Editorial

Regardless of whether the steady elimination of season pass senior discounts is personally insignificant or presents a financial burden, you should be aware of the lack of fairness and gratitude exhibited by this new policy.

Through Vail’s EPIC Pass and Alterra’s IKON pass, the companies are advancing elimination of senior discounts, while acquiring more areas. In fairness, some localized Vail Epic passes offer senior discounts. But Alterra’s pricing policy is more draconian because it substitutes its own IKON bundled pass for (most) local area season passes. In doing so, it also eliminates local area senior pass discounts.

Granted, for those who choose to travel to ski, IKON and EPIC offer decent value. But for most Alterra resorts, those who don’t travel but want to ski at one of the Alterra areas are now forced to purchase the bundle.

Why is the elimination of senior discounts unfair? Because areas removing senior discounts still offer student and military discounts.

Why does the elimination of senior discounts reflect a lack of gratitude? Perhaps the most obvious reason is related to our years of participation and support. After 30, 40, 50, 70 or more years of supporting ski resorts, why can’t resort operator’s reward us for our collective loyalty? It’s done in many other industries.

A subtler and possibly more significant reason is the older skier’s role in introducing young people to a  sport whose US  base hasn’t grown in 35 years. The most recent SeniorsSkiing.com reader survey shows that grandparents are a major factor introducing grandkids to skiing and boarding. Fifty-eight percent of the respondents were grandparents. They introduced more than 68% of their grandkids to the sport. Of those, 94.5% continue to participate. Considering that each grandparent or grandparent set has an average of 3.7 grandkids, the influence of older skiers on new skier/boarder recruitment — one of the biggest issues facing the ski resort industry — is profound. Why yank discounts when we’re helping to add new skiers and boarders?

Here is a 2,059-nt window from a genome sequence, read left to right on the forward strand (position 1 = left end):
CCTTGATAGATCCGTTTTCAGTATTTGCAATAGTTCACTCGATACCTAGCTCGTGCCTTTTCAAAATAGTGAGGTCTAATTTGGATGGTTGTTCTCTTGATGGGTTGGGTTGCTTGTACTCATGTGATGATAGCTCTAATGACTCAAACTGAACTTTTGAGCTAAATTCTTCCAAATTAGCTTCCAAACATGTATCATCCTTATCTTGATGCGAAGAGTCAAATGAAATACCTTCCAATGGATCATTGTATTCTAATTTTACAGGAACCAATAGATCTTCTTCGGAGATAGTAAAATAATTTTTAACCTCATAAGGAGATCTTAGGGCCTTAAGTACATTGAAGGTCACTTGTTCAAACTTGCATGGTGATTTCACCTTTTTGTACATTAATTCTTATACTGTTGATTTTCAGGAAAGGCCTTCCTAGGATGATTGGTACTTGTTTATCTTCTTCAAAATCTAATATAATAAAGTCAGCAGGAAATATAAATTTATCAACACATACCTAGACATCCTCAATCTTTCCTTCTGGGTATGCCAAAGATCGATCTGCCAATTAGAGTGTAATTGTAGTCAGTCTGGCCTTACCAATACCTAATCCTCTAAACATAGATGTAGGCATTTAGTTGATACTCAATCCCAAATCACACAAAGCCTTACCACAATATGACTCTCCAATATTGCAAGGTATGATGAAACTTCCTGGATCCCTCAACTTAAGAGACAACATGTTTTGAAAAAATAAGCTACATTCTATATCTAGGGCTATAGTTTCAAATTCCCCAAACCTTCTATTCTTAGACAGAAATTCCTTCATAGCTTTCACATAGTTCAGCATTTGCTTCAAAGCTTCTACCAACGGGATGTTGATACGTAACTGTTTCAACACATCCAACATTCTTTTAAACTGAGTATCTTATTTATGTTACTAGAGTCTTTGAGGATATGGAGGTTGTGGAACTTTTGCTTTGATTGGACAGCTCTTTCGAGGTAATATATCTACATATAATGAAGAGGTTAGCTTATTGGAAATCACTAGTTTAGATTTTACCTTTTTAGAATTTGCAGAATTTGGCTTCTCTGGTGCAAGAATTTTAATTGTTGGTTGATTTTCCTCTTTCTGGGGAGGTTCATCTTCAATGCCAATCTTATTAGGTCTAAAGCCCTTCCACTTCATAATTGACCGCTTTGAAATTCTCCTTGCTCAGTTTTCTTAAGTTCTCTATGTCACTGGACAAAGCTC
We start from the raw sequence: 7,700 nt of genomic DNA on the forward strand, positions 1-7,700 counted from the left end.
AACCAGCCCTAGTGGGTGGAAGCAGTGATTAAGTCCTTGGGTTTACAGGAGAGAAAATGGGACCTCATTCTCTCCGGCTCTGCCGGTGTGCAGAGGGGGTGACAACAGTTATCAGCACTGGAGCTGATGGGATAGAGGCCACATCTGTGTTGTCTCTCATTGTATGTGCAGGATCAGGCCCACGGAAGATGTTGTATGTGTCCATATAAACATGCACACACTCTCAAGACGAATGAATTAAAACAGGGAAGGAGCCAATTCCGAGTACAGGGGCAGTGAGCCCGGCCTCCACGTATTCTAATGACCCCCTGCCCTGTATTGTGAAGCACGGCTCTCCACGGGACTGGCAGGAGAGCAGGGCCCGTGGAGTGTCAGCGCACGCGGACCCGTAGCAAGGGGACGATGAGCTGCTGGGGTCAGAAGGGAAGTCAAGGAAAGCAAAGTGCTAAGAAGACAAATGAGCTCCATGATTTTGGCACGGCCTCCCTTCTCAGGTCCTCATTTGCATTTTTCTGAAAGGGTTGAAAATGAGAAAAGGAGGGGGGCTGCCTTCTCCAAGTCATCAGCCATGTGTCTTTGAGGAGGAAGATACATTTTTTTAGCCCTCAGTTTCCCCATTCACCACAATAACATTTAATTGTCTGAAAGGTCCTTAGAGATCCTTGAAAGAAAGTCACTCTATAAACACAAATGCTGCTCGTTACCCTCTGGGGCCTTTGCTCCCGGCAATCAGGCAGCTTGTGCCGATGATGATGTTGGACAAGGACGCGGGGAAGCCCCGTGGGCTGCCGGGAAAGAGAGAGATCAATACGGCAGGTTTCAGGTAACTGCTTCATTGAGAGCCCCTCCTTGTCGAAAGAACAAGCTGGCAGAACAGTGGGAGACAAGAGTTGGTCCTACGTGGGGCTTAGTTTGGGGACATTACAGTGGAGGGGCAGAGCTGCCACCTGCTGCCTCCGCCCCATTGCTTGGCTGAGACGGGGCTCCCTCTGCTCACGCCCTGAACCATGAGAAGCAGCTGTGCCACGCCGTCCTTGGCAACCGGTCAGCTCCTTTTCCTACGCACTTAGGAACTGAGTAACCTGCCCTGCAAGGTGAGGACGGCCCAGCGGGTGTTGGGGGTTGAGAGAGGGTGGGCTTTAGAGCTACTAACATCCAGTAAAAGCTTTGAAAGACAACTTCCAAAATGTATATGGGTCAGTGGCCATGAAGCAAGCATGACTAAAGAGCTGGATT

Maybe they think they can boost revenues because we’re an easy and decentralized target. Maybe the people making the decisions have a built-in age bias. Maybe it boils down to old-fashioned greed.

And maybe it wouldn’t be so disturbing if it were fair. But it’s not fair. It doesn’t recognize our decades of support to the industry. It does not take into account that most of us go midweek. And it ignores our role introducing new skiers and boarders to the joys of being on snow.

We’d like your thoughts on this point of view. Please comment.

26 Comments

  1. Donald R MacKay says:

    I have resigned from Hunter Mountain after 40 years for just that reason. The new owners have eliminated first the 70 plus pass and now there is not even a senior pass. My season pass cost has risen over 500% over the past few seasons.

  2. Chris Blair says:

    Vail Resorts are renowned for extracting the last dollar from us.

    The rot started when all the seats were removed from the Lionshead Gondola area – a great place to change your boots, or just enjoy the sun after a long day. Many long years ago.

    Suddenly the only seats were in the restaurants cafes and bars – a very crude attempt to suck dollars from us.

    The next fiasco was giving the lift attendants bonuses to pick up invalid tickets, and each night on TV a there was a gleeful report on the number of invalid tickets confiscated, and people prosecuted. Overzealous is an understatement.